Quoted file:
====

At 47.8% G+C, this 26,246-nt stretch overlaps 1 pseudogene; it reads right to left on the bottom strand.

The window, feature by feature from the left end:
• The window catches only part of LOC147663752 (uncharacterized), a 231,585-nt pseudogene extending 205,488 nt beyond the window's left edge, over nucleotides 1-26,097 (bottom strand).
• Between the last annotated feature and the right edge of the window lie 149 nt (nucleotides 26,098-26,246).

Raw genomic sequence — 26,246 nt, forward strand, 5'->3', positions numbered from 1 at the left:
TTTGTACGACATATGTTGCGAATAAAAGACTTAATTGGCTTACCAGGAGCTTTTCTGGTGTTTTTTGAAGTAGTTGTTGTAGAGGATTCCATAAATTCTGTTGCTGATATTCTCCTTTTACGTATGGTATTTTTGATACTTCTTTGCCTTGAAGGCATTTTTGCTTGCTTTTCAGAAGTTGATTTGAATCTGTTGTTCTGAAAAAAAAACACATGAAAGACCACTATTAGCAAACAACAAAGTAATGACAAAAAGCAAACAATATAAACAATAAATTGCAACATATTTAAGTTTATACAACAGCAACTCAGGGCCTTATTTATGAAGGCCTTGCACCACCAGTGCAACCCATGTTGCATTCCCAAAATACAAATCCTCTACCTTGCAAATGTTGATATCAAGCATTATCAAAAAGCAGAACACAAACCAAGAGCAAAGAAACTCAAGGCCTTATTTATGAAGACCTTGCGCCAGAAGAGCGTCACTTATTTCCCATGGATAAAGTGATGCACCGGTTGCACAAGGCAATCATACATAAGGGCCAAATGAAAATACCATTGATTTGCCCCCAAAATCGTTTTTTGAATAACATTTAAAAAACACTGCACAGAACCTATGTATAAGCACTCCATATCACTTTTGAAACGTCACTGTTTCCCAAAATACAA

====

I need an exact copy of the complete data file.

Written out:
At 47.8% G+C, this 26,246-nt stretch overlaps 1 pseudogene; it reads right to left on the bottom strand.

The window, feature by feature from the left end:
• The window catches only part of LOC147663752 (uncharacterized), a 231,585-nt pseudogene extending 205,488 nt beyond the window's left edge, over nucleotides 1-26,097 (bottom strand).
• Between the last annotated feature and the right edge of the window lie 149 nt (nucleotides 26,098-26,246).

Raw genomic sequence — 26,246 nt, forward strand, 5'->3', positions numbered from 1 at the left:
TTTGTACGACATATGTTGCGAATAAAAGACTTAATTGGCTTACCAGGAGCTTTTCTGGTGTTTTTTGAAGTAGTTGTTGTAGAGGATTCCATAAATTCTGTTGCTGATATTCTCCTTTTACGTATGGTATTTTTGATACTTCTTTGCCTTGAAGGCATTTTTGCTTGCTTTTCAGAAGTTGATTTGAATCTGTTGTTCTGAAAAAAAAACACATGAAAGACCACTATTAGCAAACAACAAAGTAATGACAAAAAGCAAACAATATAAACAATAAATTGCAACATATTTAAGTTTATACAACAGCAACTCAGGGCCTTATTTATGAAGGCCTTGCACCACCAGTGCAACCCATGTTGCATTCCCAAAATACAAATCCTCTACCTTGCAAATGTTGATATCAAGCATTATCAAAAAGCAGAACACAAACCAAGAGCAAAGAAACTCAAGGCCTTATTTATGAAGACCTTGCGCCAGAAGAGCGTCACTTATTTCCCATGGATAAAGTGATGCACCGGTTGCACAAGGCAATCATACATAAGGGCCAAATGAAAATACCATTGATTTGCCCCCAAAATCGTTTTTTGAATAACATTTAAAAAACACTGCACAGAACCTATGTATAAGCACTCCATATCACTTTTGAAACGTCACTGTTTCCCAAAATACAA